In Seven Laws of Spiritual Success, Deepak Chopra says “The universe operates through dynamic exchange…giving and receiving are different aspects of the flow of energy in the universe. And in our willingness to give that which we seek, we keep the abundance of the universe (God) circulating in our lives.”
As we approach the holidays it is important to ask ourselves, “What do I want to manifest in my life on a personal level, for my family and friends and for the world I live in?” The holidays can be a time of great stress as well as great joy. If we can identify how we truly want to celebrate the holidays, then joy is much more likely. It is not always necessary to follow the old traditions that have been in place. We can ask ourselves, “Do these traditions support who I am now? Do these traditions feed me in a way that supports my soul and encourages joy in my life?”
Whether we are celebrating Christmas, Hanukkah, or Kwanzaa, we can ask, “How can I celebrate with friends and family in a way that will bring joy to all of us?”
Giving can manifest in many different ways. Of course, material gifts are wonderful to give, but we can also give gifts of time, listening, caring, and helping with the needs of friends, family and neighbors.
Before I give a gift, I like to ask myself, “What does this person really need, rather than want?” Often I find that the best gift may not be a material one, but rather a gift of service.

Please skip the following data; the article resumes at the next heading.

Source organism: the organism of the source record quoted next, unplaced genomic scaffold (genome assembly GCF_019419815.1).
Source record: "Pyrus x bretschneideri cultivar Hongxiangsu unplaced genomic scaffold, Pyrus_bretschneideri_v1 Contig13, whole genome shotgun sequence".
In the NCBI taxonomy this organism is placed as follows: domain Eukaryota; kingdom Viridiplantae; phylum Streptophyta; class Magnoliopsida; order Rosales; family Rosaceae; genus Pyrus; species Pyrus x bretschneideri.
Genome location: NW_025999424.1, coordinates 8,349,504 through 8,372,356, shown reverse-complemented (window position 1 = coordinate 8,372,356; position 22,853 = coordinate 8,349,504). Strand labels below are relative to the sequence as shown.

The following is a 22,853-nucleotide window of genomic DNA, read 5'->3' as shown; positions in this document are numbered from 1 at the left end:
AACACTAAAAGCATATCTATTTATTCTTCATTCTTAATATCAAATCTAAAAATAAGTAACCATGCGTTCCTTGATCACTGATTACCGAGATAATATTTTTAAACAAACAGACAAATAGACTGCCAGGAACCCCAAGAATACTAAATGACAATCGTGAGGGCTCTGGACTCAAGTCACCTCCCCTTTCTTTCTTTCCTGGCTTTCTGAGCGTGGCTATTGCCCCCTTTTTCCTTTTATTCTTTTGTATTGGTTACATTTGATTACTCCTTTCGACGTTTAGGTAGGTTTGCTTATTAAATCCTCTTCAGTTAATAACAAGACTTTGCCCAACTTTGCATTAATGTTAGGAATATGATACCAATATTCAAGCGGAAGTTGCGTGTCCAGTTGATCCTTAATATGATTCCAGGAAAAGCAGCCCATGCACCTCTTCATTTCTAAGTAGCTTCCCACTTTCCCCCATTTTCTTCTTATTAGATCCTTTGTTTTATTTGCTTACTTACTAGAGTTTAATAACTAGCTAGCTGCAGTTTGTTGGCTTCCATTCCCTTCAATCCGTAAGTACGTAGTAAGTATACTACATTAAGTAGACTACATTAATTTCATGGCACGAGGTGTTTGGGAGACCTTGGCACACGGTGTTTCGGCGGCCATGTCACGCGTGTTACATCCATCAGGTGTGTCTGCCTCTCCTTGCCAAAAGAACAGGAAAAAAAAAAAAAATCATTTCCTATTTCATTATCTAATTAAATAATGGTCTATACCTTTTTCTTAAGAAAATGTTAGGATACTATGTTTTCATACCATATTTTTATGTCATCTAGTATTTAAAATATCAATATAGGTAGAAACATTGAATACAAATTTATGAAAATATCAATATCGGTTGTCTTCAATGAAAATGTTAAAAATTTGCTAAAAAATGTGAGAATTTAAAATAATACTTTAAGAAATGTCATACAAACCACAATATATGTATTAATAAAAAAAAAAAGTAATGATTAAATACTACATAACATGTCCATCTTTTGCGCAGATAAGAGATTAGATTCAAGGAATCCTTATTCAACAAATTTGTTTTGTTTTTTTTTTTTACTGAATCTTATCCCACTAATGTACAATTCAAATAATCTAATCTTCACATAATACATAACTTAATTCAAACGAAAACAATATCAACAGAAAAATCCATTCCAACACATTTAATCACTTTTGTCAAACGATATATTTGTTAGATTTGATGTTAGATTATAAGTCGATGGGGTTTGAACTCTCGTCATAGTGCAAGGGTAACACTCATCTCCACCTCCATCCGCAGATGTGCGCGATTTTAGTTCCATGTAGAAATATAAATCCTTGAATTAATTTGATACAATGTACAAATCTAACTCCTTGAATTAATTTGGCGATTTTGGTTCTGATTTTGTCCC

Before we buy a gift, we can really take time to be quiet and present to the person for whom we are about to purchase a gift, letting ourselves imagine that individual, and then allowing the perfect way to give present itself to us. What does she/he need? More of my time? For me to be a better listener? To enjoy a wonderfully cooked meal that I’ve prepared especially for her? A chore that is difficult to perform? We can see that giving from the heart, fully present to the person, may bring us closer to one another.
The traditional holidays were about celebrating miracles—a small amount of oil that lasted for eight days; a savior to show the Christian people the way to be; and seven guiding principles for African-Americans. These gifts are divine gifts that teach us how to be in relationship with ourselves, each other and divinity/God. The gifts that mean the most to us are the gifts that speak expressly to our hearts. Before giving, be with this question: Will this gift support this person on his/her journey to joy and connection to all that is?
The most important thing to remember during the holiday season is to be present to one another. To set aside differences and yet to respect one another’s differences is perhaps the greatest gift on all.
The holidays are also about receiving. Receiving is best done with an open heart, no expectations, and a knowing that the person giving the gift wants to please you (even if they get it “wrong”). Gifts come in all forms, and we can be open to the small things that life offers–holiday smells, the innocence of children, the beauty of fresh fallen snow and the sounds of music in the air. It is also a great time to get out and experience some of the wonderful art, music, theater and adventures that Cincinnati and Northern Kentucky have to offer, gifts can be found in the experience. As we receive these gifts of the season, we can be open to the surprise, trying not to “peek,” and just being present to the moment.
Peace on Earth, Goodwill to all. Blessings on your holidays!